A few months ago, New Hampshire Gov. John Lync hsigned a bill declaring that “in all criminal proceedings the court shall permit the defense to inform the jury of its right to judge the facts and the application of the law in relation to the facts in controversy.” Although the new law does not take effect until next January, a case decided yesterday in Belknap County illustrates the importance of the nullification power it recognizes. A jury unanimously acquitted Doug Darrell, a 59-year-old Rastafarian charged with marijuana cultivation, after his lawyer, Mark Sisti, argued that a conviction would be unjust in light of the fact that Darrell was growing cannabis for his own religious and medicinal use. More remarkably, Judge James O’Neill instructed the jury that “even if you find that the State has proven each and every element of the offense charged beyond a reasonable doubt, you may still find the defendant not guilty if you have a conscientious feeling that a not guilty verdict would be a fair result in this case.”
That is New Hampshire’s model jury instruction on the nullification issue, but each judge has discretion whether to give it. In this case, since Sisti argued in favor of nullification and the prosecutor, Stacey Kaelin, argued against it, O’Neill agreed to clarify the law by giving an explicit instruction. The jury, which deliberated for six hours on Wednesday afternoon and Thursday morning, twice asked to hear the instruction again. Sisti, who has been practicing law for 33 years, says this is the first time he has persuaded a judge to tell jurors they have the power to vote their consciences. He hopes the new law will make such instructions more common, if not standard.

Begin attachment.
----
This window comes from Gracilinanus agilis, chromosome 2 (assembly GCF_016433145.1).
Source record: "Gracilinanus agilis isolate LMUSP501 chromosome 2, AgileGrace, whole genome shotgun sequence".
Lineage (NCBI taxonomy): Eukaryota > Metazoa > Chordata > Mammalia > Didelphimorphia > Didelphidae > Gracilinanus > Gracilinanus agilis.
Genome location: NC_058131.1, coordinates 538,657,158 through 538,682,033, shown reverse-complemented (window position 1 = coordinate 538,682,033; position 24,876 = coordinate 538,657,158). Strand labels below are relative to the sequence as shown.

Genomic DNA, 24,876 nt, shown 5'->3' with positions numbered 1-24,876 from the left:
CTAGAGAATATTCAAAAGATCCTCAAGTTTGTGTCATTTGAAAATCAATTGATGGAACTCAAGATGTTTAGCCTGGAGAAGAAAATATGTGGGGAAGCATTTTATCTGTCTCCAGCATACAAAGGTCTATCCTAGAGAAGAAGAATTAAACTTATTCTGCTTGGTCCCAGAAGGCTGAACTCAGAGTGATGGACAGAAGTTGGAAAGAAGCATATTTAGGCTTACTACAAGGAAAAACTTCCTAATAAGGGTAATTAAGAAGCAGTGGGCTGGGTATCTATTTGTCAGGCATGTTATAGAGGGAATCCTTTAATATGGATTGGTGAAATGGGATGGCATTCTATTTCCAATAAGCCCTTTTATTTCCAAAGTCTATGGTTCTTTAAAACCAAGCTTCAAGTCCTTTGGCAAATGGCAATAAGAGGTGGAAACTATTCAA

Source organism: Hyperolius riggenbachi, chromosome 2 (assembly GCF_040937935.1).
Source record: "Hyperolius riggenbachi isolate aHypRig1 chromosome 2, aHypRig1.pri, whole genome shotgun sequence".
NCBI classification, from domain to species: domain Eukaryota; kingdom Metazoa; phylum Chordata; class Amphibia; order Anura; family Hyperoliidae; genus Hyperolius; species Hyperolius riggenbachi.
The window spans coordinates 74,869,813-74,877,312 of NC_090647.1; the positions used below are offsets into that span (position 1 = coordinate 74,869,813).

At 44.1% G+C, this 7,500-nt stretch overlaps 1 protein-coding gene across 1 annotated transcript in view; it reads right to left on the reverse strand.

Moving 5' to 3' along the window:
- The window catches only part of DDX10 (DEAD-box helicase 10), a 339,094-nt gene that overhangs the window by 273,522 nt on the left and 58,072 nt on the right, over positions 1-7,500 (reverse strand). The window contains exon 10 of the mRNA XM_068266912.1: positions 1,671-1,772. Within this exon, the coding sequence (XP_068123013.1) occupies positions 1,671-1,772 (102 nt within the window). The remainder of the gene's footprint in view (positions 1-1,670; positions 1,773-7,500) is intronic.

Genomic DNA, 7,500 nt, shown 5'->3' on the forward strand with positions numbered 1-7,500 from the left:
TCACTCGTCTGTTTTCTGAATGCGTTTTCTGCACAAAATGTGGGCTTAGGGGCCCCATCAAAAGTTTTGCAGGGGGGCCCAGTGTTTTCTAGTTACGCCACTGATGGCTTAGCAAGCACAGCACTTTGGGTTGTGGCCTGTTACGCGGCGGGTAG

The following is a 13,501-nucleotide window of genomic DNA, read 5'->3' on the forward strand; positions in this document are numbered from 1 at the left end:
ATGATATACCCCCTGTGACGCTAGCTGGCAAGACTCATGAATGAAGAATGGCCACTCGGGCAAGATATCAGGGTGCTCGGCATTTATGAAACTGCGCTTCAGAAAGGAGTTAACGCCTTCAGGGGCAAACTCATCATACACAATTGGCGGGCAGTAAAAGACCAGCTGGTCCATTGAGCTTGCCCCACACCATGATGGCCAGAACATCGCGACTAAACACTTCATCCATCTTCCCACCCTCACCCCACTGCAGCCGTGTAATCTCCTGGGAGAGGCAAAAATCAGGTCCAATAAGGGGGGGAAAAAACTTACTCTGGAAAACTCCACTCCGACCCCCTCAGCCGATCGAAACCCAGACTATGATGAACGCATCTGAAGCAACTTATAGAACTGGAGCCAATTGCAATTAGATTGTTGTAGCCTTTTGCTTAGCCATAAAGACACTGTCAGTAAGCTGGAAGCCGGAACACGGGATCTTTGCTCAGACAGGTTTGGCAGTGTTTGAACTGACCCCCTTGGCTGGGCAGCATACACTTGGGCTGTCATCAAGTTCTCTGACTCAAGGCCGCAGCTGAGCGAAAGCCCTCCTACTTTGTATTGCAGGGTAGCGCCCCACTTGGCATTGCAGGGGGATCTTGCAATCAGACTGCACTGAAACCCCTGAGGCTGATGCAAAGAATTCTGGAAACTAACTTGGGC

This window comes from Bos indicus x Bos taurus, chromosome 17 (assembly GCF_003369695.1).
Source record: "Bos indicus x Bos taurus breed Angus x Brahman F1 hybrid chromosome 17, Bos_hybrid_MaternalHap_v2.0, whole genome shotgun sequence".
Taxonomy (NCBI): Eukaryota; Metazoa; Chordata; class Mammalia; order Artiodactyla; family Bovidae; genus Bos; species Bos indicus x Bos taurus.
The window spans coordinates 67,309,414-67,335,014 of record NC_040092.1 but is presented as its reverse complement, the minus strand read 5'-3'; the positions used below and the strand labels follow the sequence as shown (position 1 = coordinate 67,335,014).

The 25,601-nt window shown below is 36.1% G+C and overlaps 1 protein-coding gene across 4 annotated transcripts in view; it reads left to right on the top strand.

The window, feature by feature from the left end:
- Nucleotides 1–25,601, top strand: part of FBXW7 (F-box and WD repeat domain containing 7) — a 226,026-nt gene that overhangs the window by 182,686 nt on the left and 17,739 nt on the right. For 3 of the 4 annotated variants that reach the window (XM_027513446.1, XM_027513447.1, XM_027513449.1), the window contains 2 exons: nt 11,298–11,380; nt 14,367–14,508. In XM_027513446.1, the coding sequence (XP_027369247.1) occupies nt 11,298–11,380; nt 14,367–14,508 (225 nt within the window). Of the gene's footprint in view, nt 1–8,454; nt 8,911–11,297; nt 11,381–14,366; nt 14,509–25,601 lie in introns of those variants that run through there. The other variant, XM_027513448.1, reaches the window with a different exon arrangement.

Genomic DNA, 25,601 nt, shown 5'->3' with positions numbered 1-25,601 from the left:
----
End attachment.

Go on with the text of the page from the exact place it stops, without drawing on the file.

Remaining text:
Darrell was arrested in 2009 after members of a marijuana eradication task force spotted his plants from a National Guard helicopter flying over his home in Barnstead. Sisti tried unsuccessfully to have the evidence suppressed, aguing that the aerial surveillance was illegal because the helicopter flew below what the Federal Aviation Administration considers a safe altitude, thereby violating Darrell’s reasonable expectation of privacy. The Belknap County Attorney’s Office, evidently eager to get rid of a case that involved just 15 plants and no distribution, offered Darrell a series of increasingly lenient plea deals, culminating in an offer that entailed a misdemeanor guilty plea with no jail time or fine. Darrell turned all the offers down, Sisti said, because “he didn’t think he was guilty of anything; it’s a sacrament in his religion.” Instead he went to trial on a charge of manufacturing a controlled drug, a Class B felony that carries a penalty of three and a half to seven years in prison. Darrell’s first trial ended in a mistrial last November due to prosecutorial error. His second trial ended in yesterday’s acquittal.
“Cases like this shouldn’t be brought,” Sisti says. “And when they are brought, I think that safety valve, that nullification safety valve, is very important. Other states had better start waking up, because without it, people are going to be convicted of very serious charges through hypocrisy. The jury’s going to think they can’t do anything else, and that’s wrong.”